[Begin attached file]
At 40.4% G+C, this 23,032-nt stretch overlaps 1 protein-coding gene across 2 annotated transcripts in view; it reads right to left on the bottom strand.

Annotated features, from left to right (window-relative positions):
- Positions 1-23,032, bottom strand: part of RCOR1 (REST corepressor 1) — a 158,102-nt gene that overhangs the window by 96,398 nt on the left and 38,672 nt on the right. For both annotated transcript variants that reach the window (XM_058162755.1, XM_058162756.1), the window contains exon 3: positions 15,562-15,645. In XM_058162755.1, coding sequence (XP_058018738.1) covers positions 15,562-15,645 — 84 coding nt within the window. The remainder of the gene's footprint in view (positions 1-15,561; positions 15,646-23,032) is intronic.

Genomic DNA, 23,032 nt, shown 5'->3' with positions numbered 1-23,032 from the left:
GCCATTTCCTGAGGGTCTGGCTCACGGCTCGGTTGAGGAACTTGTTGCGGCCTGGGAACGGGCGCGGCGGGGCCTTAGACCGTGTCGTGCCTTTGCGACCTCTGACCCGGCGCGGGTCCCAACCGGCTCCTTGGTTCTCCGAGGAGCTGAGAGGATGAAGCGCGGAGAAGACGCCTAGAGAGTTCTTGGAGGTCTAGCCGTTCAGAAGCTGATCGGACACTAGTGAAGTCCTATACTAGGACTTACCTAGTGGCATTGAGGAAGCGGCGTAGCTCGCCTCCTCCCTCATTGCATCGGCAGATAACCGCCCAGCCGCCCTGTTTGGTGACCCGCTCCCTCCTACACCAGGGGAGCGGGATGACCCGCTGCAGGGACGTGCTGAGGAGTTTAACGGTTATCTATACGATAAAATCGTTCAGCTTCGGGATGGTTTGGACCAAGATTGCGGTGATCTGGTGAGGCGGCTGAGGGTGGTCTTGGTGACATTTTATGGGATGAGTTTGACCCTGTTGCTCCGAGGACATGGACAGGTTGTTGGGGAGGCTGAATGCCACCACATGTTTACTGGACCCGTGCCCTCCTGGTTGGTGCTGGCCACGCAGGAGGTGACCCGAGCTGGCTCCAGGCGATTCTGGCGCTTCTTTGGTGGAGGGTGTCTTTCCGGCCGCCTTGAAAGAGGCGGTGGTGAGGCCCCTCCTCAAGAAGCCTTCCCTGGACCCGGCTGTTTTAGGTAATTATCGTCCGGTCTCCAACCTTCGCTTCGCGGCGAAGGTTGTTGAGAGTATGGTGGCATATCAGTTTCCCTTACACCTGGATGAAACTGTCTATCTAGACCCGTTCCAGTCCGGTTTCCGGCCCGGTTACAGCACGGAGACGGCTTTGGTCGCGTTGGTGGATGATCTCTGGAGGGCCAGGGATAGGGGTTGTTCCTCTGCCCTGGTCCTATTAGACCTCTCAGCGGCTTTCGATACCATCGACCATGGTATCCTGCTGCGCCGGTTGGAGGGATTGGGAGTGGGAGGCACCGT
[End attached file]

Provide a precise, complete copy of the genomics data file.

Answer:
At 40.4% G+C, this 23,032-nt stretch overlaps 1 protein-coding gene across 2 annotated transcripts in view; it reads right to left on the bottom strand.

Annotated features, from left to right (window-relative positions):
- Positions 1-23,032, bottom strand: part of RCOR1 (REST corepressor 1) — a 158,102-nt gene that overhangs the window by 96,398 nt on the left and 38,672 nt on the right. For both annotated transcript variants that reach the window (XM_058162755.1, XM_058162756.1), the window contains exon 3: positions 15,562-15,645. In XM_058162755.1, coding sequence (XP_058018738.1) covers positions 15,562-15,645 — 84 coding nt within the window. The remainder of the gene's footprint in view (positions 1-15,561; positions 15,646-23,032) is intronic.

Genomic DNA, 23,032 nt, shown 5'->3' with positions numbered 1-23,032 from the left:
GCCATTTCCTGAGGGTCTGGCTCACGGCTCGGTTGAGGAACTTGTTGCGGCCTGGGAACGGGCGCGGCGGGGCCTTAGACCGTGTCGTGCCTTTGCGACCTCTGACCCGGCGCGGGTCCCAACCGGCTCCTTGGTTCTCCGAGGAGCTGAGAGGATGAAGCGCGGAGAAGACGCCTAGAGAGTTCTTGGAGGTCTAGCCGTTCAGAAGCTGATCGGACACTAGTGAAGTCCTATACTAGGACTTACCTAGTGGCATTGAGGAAGCGGCGTAGCTCGCCTCCTCCCTCATTGCATCGGCAGATAACCGCCCAGCCGCCCTGTTTGGTGACCCGCTCCCTCCTACACCAGGGGAGCGGGATGACCCGCTGCAGGGACGTGCTGAGGAGTTTAACGGTTATCTATACGATAAAATCGTTCAGCTTCGGGATGGTTTGGACCAAGATTGCGGTGATCTGGTGAGGCGGCTGAGGGTGGTCTTGGTGACATTTTATGGGATGAGTTTGACCCTGTTGCTCCGAGGACATGGACAGGTTGTTGGGGAGGCTGAATGCCACCACATGTTTACTGGACCCGTGCCCTCCTGGTTGGTGCTGGCCACGCAGGAGGTGACCCGAGCTGGCTCCAGGCGATTCTGGCGCTTCTTTGGTGGAGGGTGTCTTTCCGGCCGCCTTGAAAGAGGCGGTGGTGAGGCCCCTCCTCAAGAAGCCTTCCCTGGACCCGGCTGTTTTAGGTAATTATCGTCCGGTCTCCAACCTTCGCTTCGCGGCGAAGGTTGTTGAGAGTATGGTGGCATATCAGTTTCCCTTACACCTGGATGAAACTGTCTATCTAGACCCGTTCCAGTCCGGTTTCCGGCCCGGTTACAGCACGGAGACGGCTTTGGTCGCGTTGGTGGATGATCTCTGGAGGGCCAGGGATAGGGGTTGTTCCTCTGCCCTGGTCCTATTAGACCTCTCAGCGGCTTTCGATACCATCGACCATGGTATCCTGCTGCGCCGGTTGGAGGGATTGGGAGTGGGAGGCACCGT